Another collision important to Alessandra’s story occurred at the Palio. Finding her way into the most exclusive men’s-only club in Siena with typical Bindi Sergardi audacity, Alessandra was in search of the best view of the Palio. As expected, she was surrounded by the grey-headed patricio’s of the city. Yet, here amongst these venerable leaders of the city, she spied the most dashing young man she had ever seen—her future husband, Giannandrea Barabino Zondadari. Giannandrea’s family is also Sienese nobility, descendants of Pope Alessandro VII. Born Fabio Chigi in Siena, he came from the illustrious banking family of Chigi. Alessandra wears Pope Chigi’s medallion today in honour of her husband’s family.

Siena has retained its old ways. Despite the overwhelming intrusion of modern technology into our lives, the Sienese still gather in the Piazza, eating, drinking, and talking long into the night. Perhaps the Palio is the crochet hook that interlocks the threads of each contrade, each individual life, together? Sometimes the Sienese may feel they are the country mice to the city mice of Florence; but their streets are safe, and everyone keeps an eye out for troubled souls to help. The Republic of Siena might have disappeared in 1559 when it was incorporated into the Duchy of Florence, but just like the hills, as Alessandra says, “we didn’t go away.”

Biodiversity in Tuscany or Bindi Integrity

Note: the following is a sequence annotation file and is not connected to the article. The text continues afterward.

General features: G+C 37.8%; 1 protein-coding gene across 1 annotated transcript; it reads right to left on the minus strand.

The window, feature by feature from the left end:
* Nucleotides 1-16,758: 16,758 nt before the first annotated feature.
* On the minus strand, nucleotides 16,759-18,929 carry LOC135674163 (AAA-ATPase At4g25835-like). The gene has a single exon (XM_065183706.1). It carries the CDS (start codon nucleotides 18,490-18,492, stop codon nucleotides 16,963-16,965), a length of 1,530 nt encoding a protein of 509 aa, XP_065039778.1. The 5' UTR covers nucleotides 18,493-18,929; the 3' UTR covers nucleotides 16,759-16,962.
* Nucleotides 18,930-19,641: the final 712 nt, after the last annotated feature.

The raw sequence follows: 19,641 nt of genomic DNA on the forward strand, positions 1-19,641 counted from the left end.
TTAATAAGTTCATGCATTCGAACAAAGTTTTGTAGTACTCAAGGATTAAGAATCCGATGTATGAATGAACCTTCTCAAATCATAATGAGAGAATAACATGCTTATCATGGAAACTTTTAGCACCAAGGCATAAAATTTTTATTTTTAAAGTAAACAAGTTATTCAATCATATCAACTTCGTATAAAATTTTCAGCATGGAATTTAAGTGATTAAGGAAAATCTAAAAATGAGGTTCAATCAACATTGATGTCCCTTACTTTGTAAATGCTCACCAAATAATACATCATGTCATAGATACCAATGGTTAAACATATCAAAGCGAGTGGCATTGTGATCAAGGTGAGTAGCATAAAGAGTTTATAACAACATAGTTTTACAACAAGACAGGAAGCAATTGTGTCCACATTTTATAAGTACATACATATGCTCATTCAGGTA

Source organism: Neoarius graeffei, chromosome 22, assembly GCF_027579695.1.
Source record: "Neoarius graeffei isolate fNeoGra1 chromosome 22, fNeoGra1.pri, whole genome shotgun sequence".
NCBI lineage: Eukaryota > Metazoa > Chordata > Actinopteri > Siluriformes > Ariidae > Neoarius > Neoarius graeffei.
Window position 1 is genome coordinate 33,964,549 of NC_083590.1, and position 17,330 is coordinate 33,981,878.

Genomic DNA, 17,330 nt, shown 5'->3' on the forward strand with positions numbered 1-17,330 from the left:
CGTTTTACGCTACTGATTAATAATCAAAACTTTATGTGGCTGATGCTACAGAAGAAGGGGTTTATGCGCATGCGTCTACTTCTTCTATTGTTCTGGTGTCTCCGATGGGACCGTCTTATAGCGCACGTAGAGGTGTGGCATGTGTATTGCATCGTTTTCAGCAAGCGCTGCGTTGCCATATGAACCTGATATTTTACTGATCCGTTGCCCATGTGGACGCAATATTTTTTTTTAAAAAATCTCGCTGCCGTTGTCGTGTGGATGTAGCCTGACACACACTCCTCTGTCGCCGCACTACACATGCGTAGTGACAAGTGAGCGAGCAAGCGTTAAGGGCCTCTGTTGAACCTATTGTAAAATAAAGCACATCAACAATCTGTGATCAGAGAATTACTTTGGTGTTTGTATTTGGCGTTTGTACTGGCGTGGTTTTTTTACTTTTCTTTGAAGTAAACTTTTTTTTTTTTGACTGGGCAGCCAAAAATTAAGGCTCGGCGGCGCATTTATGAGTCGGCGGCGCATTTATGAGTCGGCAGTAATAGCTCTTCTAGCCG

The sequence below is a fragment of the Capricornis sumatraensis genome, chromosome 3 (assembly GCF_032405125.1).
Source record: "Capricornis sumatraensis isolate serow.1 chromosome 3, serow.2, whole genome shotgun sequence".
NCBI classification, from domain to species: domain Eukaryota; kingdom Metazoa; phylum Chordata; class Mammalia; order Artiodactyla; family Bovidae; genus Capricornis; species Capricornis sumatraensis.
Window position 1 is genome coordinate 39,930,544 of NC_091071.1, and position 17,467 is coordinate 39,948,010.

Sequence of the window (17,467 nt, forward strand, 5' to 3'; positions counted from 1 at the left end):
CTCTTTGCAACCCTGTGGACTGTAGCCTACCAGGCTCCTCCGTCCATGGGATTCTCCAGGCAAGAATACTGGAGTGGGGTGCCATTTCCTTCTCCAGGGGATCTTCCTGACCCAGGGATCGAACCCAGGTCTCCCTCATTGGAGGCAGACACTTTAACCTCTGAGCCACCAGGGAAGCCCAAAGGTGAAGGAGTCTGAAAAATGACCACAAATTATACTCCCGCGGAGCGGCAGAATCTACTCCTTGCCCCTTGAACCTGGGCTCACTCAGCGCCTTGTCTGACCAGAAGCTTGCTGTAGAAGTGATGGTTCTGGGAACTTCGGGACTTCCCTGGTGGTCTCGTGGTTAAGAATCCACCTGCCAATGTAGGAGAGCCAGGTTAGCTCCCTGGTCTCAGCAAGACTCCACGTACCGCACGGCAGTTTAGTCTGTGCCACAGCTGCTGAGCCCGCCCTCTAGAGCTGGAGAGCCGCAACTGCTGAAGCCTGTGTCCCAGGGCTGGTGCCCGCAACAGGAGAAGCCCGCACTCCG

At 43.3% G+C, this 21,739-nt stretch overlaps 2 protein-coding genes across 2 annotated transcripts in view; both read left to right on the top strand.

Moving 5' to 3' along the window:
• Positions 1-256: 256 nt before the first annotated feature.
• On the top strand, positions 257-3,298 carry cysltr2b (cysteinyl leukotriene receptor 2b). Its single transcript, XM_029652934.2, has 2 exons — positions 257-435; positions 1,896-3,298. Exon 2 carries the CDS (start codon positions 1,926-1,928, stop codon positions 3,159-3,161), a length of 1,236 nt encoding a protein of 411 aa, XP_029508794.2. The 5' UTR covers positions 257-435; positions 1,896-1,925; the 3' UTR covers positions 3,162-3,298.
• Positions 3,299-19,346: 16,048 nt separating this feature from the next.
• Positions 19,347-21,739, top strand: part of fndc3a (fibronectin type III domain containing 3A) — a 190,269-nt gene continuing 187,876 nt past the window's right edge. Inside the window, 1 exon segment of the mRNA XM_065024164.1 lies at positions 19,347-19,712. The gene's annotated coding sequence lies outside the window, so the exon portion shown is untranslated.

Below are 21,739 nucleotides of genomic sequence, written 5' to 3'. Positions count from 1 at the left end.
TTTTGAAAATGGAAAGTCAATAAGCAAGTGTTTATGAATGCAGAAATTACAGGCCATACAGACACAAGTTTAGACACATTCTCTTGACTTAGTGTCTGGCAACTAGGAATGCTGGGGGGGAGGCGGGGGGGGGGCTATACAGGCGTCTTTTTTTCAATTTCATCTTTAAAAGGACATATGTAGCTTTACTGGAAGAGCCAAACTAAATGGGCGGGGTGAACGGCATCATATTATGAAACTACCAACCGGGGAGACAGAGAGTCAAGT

The Legend of Chianti Classico is itself based upon a horse race: two cavaliere depart at the cock’s crow from their respective towns, Florence and Siena, to claim as much ground as they can before meeting in the midst of the Chianti hills where the boundary will be set. The people of Siena selected a white rooster, but the Florentines chose a black one, which they locked in a dark room and left hungry for several days. This Medici cunning is used to explain the Florentine expansion within sight of the walls of Siena, but the Gallo Nero symbolizes not only the appellation now, but also this hungry cry for land.

Of the 11 Chianti Classico subzones, or Additional Geographic Units (UGAs), Gaiole follows the path of the Arbia torrent and splits what used to be known simply as Castelnuovo Berardenga into two ‘butterfly wings.’ Vagliali is where we will find the Bindi Sergardis, in the western wing, pushing up against neighbouring Castellina and into the heart of the appellation. The eastern wing retains the name of the formerly large commune, Castelnuovo Berardenga proper. Vagliali is based upon a single massive ridge, which splits into smaller ridges as it descends towards Siena. The feeling here is warmth and intense brightness, more Mediterranean than in the northern UGAs.



Of all this land, only 10% of Chianti Classico is vineyard. A living testament to biodiversity, the Bindi Sergardi estates all follow this same ethos of allowing other species of flora and fauna to flourish amongst the vineyard: olive trees, cypress trees, and native plants, all of which cover most of the acreage of their properties. Alessandra thus demonstrates the integrity of her family through her refusal to follow fashion or capitalist efficiency, some of which had previously damaged the reputation of the region in the age of the fiasco.